U.S. moves toward counter-insurgency aid to Colombia
Get ready for deeper U.S. military involvement in Colombia following last
week's decision by President Andrés
Pastrana to regain the territory he had somewhat naively ceded to leftist guerrillas as part of a peace effort more
than three years ago.
While U.S. officials say that U.S. troops will not be drawn into combat
in Colombia, the Bush Administration may
soon issue a ''national security directive'' expanding the nature of U.S. military aid to Colombia.
Until now, the Bush Administration largely followed the Clinton policy
of supporting Pastrana's peace talks with the
estimated 17,500 Marxist guerrillas of the Revolutionary Armed Forces of Colombia (FARC), and limiting U.S. aid
to anti-narcotics operations.
There are currently 250 U.S. military personnel and 150 civilians in Colombia,
to help the Colombian government
fight the war on drugs. But under current U.S. congressional restrictions, neither U.S. troops nor U.S. weapons can
be used for counter-insurgency efforts.
That is likely to change soon, for 10 major reasons:
One: For the first time, Pastrana has asked Washington for permission to
use U.S. military equipment to fight the
rebels. ''We have asked to use helicopters to help our soldiers combat narco-terrorism . . . and they don't allow it.
That's difficult,'' Pastrana told CNN en Español last week.
Two: The Colombian government last week for the first time declared the
FARC a terrorist organization, rather
than an ''insurgent'' group fighting for social change. This is bound to strengthen the case of those in Washington
who support U.S. aid to help Colombia fight its guerrilla war.
Three: There is growing support within Colombia for U.S. military aid to
fight the rebels. Largely because the
guerrillas engage in widespread kidnappings and murders of civilians, more than 96 percent of Colombians have a
negative image of the rebels, opinion polls show.
Four: Hard-line Colombian presidential candidate Alvaro Uribe Velez is
ahead in the polls for the May 26
presidential elections. If he wins, he is likely to mount public relations campaign to sway the U.S. Congress to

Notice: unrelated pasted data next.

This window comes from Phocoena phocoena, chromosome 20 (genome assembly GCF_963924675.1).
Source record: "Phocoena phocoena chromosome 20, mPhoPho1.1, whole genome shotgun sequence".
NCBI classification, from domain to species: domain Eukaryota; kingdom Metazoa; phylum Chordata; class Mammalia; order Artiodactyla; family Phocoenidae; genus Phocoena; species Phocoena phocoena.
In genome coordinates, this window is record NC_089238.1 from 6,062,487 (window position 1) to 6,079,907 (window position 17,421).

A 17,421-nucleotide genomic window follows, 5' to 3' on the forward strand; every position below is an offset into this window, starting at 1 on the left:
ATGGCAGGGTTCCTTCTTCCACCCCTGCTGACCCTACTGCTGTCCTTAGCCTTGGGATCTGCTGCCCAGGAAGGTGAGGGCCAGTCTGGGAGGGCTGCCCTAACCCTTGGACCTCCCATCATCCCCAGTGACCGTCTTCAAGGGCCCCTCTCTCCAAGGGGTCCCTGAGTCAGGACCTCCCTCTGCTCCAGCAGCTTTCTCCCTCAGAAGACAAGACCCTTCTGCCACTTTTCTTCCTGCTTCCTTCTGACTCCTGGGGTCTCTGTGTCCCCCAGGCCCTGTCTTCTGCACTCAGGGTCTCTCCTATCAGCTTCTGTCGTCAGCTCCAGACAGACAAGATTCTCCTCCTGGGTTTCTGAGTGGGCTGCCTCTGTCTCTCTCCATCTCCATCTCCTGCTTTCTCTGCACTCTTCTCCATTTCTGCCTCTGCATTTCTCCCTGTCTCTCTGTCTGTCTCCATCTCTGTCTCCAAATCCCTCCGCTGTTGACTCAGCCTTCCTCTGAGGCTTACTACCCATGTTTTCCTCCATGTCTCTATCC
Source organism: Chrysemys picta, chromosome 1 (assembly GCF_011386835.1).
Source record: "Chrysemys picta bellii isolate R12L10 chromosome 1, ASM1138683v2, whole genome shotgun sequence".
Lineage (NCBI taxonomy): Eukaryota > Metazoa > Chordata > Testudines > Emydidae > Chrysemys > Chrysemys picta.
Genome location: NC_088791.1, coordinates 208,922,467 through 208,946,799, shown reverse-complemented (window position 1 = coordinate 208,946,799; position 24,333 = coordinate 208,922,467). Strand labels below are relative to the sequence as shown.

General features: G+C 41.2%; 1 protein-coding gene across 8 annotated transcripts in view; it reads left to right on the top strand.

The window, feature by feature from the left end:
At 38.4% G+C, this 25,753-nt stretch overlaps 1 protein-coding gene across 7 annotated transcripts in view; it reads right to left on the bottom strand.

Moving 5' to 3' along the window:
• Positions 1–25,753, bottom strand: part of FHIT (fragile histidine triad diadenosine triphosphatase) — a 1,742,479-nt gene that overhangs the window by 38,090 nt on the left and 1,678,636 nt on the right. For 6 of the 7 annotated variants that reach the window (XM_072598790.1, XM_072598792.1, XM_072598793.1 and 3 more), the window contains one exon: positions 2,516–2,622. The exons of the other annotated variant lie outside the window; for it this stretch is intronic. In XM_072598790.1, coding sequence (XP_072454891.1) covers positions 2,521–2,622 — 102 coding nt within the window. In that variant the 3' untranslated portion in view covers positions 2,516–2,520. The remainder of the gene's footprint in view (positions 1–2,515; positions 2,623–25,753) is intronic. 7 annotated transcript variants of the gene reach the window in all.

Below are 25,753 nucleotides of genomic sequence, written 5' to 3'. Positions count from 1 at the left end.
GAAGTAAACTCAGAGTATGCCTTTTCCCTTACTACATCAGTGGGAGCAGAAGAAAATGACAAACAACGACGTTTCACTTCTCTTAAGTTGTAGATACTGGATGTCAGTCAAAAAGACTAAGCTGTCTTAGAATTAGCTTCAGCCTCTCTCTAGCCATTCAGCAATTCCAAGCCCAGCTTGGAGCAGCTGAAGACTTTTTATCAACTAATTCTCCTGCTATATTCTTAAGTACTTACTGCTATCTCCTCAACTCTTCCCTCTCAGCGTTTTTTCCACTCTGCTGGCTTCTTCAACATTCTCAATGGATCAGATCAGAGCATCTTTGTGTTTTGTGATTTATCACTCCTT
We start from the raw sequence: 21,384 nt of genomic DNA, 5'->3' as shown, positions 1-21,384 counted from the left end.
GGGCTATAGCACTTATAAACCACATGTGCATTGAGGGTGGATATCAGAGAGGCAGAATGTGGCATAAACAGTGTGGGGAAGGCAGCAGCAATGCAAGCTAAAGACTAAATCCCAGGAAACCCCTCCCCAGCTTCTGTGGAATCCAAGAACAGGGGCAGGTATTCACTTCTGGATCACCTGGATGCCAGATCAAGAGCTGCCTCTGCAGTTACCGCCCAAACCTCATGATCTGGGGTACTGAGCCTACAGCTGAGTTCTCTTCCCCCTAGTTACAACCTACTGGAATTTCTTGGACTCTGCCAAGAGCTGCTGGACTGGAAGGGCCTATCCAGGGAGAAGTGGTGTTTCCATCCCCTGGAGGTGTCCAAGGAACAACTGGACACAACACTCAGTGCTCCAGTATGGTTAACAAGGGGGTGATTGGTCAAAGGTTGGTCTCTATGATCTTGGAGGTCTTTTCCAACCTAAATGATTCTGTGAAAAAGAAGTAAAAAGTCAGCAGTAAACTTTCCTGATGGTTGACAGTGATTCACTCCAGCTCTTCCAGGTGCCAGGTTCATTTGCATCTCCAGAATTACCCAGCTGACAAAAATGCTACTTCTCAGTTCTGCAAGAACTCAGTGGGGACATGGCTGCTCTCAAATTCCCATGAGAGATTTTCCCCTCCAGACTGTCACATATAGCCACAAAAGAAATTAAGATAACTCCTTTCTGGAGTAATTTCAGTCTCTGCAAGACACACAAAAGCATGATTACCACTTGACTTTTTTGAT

provide massive counter-insurgency aid to Colombia.
Five: In the aftermath of the Sept. 11 attacks on the United States, the
war on terrorism has become the top U.S.
foreign policy priority. ''The FARC are now part of a larger worldwide political assessment'' in Washington, says
Gabriel Marcella, a professor at the U.S. Army War College in Carlisle, Pa.
Six: The suspension of the peace talks is likely to lead to an escalation
of violence in Colombia, and neither
political party in Washington may want to be accused of being soft on Colombia's terrorists as the November
congressional elections draw near.
Seven: The Bush administration has already begun inching its way toward
helping the Colombian army fight the
rebels, by requesting $98 million in the 2003 budget to help Colombian troops with training and equipment to
protect the 480-mile oil pipeline from Arauca to the Caribbean.
On Friday, the U.S. State Department announced the Bush administration
will increase intelligence-sharing with
Colombia, including data on rebel troops.
Eight: The current U.S. anti-narcotics aid program in Colombia has not
succeeded in dramatically reducing coca
production, as it has in Bolivia and Peru. This will give additional ammunition to those proposing a complete
overhaul of U.S. policy toward Colombia.
Nine: There is growing support in Washington for a ``Phil
ippine strategy'' in Colombia. About 600 U.S. troops are providing training
and giving advice on the battlefield to
Philippines' government forces in the war against the Abu Sayyaf terrorist group.
If the Bush administration sends troops halfway around the world to help
train and equip the Philippines' army to
fight terrorists, it could do the same to help a hemispheric neighbor, supporters of this strategy say.
Ten: Growing numbers of Colombia experts -- including former State Department
head of Latin American affairs
Peter Romero -- have come out in recent days in favor of U.S. aid to Colombia's war on terrorism.
''We should make an offer to the Colombians to more broadly assist their
needs,'' Romero said in a telephone
interview. ``It we make that offer contingent on Colombia doing more to fight the [right-wing] paramilitaries, it
will be much easier to get support for it in Washington.''
My conclusion: The Bush administration is likely to ask Congress to change
the rules and offer both
counter-narcotics and anti-guerrilla aid to Colombia.
The only questions are how much, and how soon.